But the turning point in my kids’ writing was when I read my poem called “First Kiss” from my first book of poetry, Lantern Tree, at the release party. A good friend of mine, children’s author Matt de la Peña, was in attendance and grabbed me afterwards and said, “You have to write middle grade and young adult!” I didn't know exactly what he meant at the time. But, after thinking about it, I remembered how middle grade and YA were the books that had changed my life as a kid, books like Bridge to Terabithia, The Chronicles of Narnia, and The Lord of the Rings. I also had shared these books with my kids who also loved them, and they always begged me to tell them stories about my childhood. That’s when I realized that I could write these kinds of books. It was like that “click” moment that I see with my college students in their writing.

What can you tell us about The Gray? Where did the story come from, and what are your hopes for this book and your readers?

This story was difficult to write, and I’m learning how to talk about it. So, first I will give you a little backstory. I grew up in New York City, then moved to Upstate New York, and lived on a horse ranch. That was a very magical part of my life. And so that is sort of where the story began. The connection between a kid and a horse is a big part of the story.

And because I struggle from anxiety that came on later in life, I wanted to write a story about a character, Sasha, who is dealing with anxiety. Sasha is trying to survive after he learns that his beloved uncle who he used to visit in the country has died. Sasha’s a sensitive kid who loves nature and horses, and his anxiety begins to get worse. It becomes so bad that he goes into this place called “the Gray.” It’s the world of anxiety in which he lives. When a bullying incident happens at school, his family and therapist decide that he needs to take a break, get off technology, and get back to nature. So, they send Sasha to stay in the countryside with his aunt, but the Gray finds him there.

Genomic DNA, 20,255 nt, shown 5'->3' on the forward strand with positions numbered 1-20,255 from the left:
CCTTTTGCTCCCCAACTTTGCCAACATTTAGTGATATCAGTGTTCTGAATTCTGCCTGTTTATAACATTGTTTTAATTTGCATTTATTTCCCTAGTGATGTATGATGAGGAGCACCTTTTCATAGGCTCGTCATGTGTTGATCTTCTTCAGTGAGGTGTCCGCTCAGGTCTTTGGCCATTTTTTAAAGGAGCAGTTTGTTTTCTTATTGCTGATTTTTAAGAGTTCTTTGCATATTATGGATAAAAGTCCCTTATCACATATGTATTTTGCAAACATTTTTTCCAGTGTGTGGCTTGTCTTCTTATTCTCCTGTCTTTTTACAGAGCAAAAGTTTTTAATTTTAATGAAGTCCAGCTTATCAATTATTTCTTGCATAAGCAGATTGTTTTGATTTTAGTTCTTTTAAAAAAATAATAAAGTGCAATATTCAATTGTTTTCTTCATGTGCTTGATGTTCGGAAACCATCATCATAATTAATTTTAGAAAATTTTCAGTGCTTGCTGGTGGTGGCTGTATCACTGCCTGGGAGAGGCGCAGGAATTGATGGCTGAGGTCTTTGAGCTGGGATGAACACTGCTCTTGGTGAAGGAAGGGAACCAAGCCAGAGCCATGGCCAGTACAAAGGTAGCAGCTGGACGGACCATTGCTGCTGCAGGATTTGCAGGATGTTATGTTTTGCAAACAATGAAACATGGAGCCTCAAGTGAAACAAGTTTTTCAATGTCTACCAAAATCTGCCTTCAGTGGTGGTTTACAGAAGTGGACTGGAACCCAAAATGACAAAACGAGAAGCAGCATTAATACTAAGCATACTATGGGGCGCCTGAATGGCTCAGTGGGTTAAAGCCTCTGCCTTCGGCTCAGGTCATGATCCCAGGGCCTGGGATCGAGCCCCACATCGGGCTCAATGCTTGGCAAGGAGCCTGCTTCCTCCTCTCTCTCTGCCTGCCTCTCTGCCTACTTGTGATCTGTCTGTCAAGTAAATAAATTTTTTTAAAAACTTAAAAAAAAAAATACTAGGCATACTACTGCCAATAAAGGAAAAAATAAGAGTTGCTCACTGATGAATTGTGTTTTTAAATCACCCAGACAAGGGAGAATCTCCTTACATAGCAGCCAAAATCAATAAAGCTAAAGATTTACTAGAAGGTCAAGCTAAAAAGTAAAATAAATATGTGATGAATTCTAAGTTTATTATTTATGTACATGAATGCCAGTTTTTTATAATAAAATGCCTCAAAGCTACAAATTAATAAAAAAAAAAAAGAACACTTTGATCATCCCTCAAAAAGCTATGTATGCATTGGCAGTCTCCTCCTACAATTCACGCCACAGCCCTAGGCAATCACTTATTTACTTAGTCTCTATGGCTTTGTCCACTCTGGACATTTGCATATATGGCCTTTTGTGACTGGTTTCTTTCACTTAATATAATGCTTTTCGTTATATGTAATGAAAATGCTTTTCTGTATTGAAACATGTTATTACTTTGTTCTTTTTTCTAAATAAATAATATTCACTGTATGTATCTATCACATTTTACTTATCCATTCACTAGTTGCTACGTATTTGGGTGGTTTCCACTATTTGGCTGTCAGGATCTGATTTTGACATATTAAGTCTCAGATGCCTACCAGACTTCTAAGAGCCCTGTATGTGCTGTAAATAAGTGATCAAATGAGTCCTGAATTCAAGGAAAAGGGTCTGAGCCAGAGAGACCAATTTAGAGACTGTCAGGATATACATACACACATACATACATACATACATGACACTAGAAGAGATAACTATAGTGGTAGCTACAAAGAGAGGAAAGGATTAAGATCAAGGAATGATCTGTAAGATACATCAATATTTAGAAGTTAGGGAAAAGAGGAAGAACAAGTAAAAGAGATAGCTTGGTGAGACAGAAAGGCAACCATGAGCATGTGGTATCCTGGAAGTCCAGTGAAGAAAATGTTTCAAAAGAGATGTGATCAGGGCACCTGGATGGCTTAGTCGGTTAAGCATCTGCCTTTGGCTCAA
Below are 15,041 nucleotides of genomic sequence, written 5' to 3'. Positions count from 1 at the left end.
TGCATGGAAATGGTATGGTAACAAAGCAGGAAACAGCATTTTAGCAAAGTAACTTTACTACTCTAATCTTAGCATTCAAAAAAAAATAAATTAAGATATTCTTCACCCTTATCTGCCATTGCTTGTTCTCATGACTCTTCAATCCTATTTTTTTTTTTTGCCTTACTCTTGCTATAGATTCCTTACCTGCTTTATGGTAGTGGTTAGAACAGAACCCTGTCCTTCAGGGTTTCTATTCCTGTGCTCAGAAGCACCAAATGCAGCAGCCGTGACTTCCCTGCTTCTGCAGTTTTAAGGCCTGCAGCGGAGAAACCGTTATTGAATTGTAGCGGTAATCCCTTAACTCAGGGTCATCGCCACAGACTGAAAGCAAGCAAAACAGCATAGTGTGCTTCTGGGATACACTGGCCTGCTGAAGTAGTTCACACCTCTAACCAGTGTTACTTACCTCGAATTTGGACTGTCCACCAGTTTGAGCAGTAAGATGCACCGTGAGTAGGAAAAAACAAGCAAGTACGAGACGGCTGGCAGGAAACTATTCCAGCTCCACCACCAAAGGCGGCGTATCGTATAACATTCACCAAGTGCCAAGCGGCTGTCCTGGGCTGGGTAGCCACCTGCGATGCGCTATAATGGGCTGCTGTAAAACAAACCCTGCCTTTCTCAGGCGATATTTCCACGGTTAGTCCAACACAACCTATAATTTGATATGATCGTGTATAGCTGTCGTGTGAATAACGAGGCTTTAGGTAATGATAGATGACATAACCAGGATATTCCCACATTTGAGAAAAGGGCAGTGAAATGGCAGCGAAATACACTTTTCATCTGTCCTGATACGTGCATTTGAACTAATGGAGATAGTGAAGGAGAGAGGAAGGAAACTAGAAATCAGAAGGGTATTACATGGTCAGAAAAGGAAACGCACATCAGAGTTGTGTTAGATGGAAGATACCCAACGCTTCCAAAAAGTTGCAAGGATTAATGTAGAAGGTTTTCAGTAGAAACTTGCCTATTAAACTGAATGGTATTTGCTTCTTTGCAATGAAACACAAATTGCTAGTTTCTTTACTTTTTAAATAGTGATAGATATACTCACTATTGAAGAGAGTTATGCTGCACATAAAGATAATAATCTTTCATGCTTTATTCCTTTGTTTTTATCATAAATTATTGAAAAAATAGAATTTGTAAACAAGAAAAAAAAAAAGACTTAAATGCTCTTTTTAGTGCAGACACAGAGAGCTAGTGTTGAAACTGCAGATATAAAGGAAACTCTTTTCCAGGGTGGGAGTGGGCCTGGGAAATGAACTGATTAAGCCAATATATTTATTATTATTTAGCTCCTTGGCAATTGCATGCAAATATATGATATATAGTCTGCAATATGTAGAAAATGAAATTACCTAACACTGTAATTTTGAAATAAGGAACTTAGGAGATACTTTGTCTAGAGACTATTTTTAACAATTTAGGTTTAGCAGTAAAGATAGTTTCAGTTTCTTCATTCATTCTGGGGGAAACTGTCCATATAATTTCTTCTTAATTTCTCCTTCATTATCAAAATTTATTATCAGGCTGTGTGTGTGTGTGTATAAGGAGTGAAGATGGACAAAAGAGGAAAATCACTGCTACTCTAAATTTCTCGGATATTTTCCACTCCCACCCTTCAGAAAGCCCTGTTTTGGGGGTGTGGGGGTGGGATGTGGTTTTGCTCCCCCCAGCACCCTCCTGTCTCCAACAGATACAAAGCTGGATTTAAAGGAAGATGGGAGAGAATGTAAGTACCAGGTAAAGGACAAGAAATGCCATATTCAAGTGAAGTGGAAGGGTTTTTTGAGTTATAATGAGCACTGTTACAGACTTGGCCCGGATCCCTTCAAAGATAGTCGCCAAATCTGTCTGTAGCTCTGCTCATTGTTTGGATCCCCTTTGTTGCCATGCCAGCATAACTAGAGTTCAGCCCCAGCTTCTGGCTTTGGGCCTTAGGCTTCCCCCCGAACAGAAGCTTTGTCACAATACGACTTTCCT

My hope for this book is that readers realize that we all have a version of the Gray, and like Sasha we can step out of it and cope with it, and we can still live while we’re trying to figure out how to deal with it. It’s why I offer practical help in the book, including grounding and breathing techniques that come from my own experience and mental health experts. I want to show through Sasha’s story that he also discovers what it means to have courage, and learns that you don’t have to go it alone.

How do your teaching and writing influence each other?

I used to separate my teaching and writing more, but now I see that storytelling has become more of a fundamental part of my teaching. In the past, I may have said, “Write an essay about how to get a job.” Now, I’ll say, “Tell the story about the day you first applied for a job.” Story is my chief interest. It has the capacity to engage people in a way that nothing else can. My students have also exposed me to stories from around the world. These stories have broadened my perspective by showing me vast differences and incredible commonalities. We all want peace, harmony, and art. And while these things may look differently in other cultures, they are at the heart of everything. Since I've started writing stories—novels especially—I feel more humbled as a teacher, and I feel next to my students more than ever. And this has been a most rewarding experience.